What drew you to YA (as opposed to writing for younger kids or adults)? YA audiences are so passionate. We really feel like what we read at that point of our lives had a profound effect on us. Also, we’re not sure we ever got over high school. Does anyone?

If you could give one piece of advice to aspiring authors, what would it be?
Keep writing, and make friends with other writers whether at conferences, through online contests, or writers groups. It’s so much better when you have that support.

What was the most interesting (or funniest, weirdest, most memorable, etc.) fact you learned in your research for this book?  Researching this book was a blast. We learned a lot about different methods of tracking Bigfoot, from studies animal droppings and foot prints to knocking on trees. There’s a lot to it!

This book has such a great cast of characters. Who’s your favorite?
Betsy: I think while I’m fond of all the Berger sisters and their parents, some of the smaller characters were extra fun to write, like Hal the camera guy who’s a little too obsessed with Roswell and Yoda, but also loves a good romance.
Carrie: Hal’s my favorite too, with Caroline a close second. It was so much fun to flesh out her character from typical pretty, rich, mean girl into something more three-dimensional and interesting. (That was a great suggestion from our agent!)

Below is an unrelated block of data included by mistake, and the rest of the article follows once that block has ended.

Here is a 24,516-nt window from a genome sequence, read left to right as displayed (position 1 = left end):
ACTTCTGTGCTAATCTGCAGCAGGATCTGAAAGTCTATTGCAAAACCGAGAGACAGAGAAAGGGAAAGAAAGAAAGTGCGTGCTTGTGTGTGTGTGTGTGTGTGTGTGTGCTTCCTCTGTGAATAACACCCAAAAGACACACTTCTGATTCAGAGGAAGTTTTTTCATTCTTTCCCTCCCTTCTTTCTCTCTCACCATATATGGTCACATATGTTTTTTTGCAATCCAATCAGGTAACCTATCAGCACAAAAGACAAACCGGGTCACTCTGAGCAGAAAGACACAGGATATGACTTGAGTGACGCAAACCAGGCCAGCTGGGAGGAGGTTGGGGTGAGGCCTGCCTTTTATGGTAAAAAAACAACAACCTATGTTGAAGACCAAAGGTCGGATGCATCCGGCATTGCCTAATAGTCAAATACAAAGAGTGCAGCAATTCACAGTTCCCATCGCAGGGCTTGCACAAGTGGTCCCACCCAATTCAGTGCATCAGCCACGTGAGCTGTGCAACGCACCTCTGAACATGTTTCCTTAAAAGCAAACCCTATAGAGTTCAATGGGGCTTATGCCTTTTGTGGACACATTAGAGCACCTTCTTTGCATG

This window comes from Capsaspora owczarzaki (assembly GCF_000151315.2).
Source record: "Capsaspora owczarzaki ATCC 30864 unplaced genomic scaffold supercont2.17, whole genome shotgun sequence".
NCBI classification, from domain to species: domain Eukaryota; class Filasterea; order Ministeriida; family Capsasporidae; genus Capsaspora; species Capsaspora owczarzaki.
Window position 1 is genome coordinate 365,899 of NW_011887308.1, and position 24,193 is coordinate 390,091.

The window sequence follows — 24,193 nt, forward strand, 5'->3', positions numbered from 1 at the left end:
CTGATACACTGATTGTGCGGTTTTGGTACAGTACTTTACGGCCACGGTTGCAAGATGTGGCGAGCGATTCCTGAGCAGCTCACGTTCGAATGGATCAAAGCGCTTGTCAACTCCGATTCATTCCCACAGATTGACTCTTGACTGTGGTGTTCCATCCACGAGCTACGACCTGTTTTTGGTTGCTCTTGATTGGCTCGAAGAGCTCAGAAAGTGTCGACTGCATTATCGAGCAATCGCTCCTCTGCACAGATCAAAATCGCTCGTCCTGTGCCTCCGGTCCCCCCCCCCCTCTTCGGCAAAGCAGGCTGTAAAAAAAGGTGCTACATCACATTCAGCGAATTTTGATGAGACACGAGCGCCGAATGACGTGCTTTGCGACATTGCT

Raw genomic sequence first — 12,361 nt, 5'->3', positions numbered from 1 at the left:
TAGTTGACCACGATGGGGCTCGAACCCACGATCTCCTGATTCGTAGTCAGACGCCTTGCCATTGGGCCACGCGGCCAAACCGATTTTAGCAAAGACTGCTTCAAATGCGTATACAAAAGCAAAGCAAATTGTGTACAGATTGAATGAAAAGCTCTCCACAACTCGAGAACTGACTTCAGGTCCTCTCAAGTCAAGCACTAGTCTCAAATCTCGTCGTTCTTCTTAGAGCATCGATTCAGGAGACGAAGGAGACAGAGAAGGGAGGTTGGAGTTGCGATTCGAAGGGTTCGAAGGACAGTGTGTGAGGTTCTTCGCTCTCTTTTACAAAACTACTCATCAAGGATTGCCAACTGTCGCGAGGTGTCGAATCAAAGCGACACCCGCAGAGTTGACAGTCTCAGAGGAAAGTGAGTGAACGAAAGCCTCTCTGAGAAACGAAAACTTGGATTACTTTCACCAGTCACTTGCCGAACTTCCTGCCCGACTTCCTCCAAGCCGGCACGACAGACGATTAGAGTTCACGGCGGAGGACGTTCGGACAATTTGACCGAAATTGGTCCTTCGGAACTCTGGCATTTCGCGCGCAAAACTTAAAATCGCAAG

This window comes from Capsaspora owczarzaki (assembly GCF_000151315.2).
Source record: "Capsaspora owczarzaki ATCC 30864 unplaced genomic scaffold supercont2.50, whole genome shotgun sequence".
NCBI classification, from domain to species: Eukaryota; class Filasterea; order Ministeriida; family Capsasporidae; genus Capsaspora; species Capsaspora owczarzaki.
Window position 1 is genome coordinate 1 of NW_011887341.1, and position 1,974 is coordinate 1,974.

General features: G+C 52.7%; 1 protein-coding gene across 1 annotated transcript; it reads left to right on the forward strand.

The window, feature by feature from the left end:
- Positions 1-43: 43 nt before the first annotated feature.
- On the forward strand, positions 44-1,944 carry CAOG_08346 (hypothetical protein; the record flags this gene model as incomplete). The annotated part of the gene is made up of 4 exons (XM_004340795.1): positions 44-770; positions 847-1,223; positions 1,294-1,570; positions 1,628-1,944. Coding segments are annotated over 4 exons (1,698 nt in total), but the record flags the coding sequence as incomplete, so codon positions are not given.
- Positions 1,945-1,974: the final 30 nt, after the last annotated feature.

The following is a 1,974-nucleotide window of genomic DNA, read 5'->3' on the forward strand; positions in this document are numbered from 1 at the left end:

Why Sasquatch (as opposed to any other mythical creature)? Bigfoot believers are so passionate and have such a good sense of humor about themselves that the subculture just seemed ripe with opportunities for high stakes and hijinks…

There have been supposed Sasquatch sightings all over the US. What made you decided to set the story in the Pacific Northwest? 
There’s something magical about the huge trees and forests there that appealed to us. We studied Shakespeare in college and loved the idea that forests are a metaphor for change. Characters go into the woods and come out transformed - much like the transformations we go through when growing up. It seemed perfect.

If you could meet any creature from myth, folklore or legend, other than Sasquatch, what would it be and why? 
Betsy: I’d have to say a unicorn, because it would make me much cooler in the eyes of my 7-year-old daughter if I could hang out with unicorns.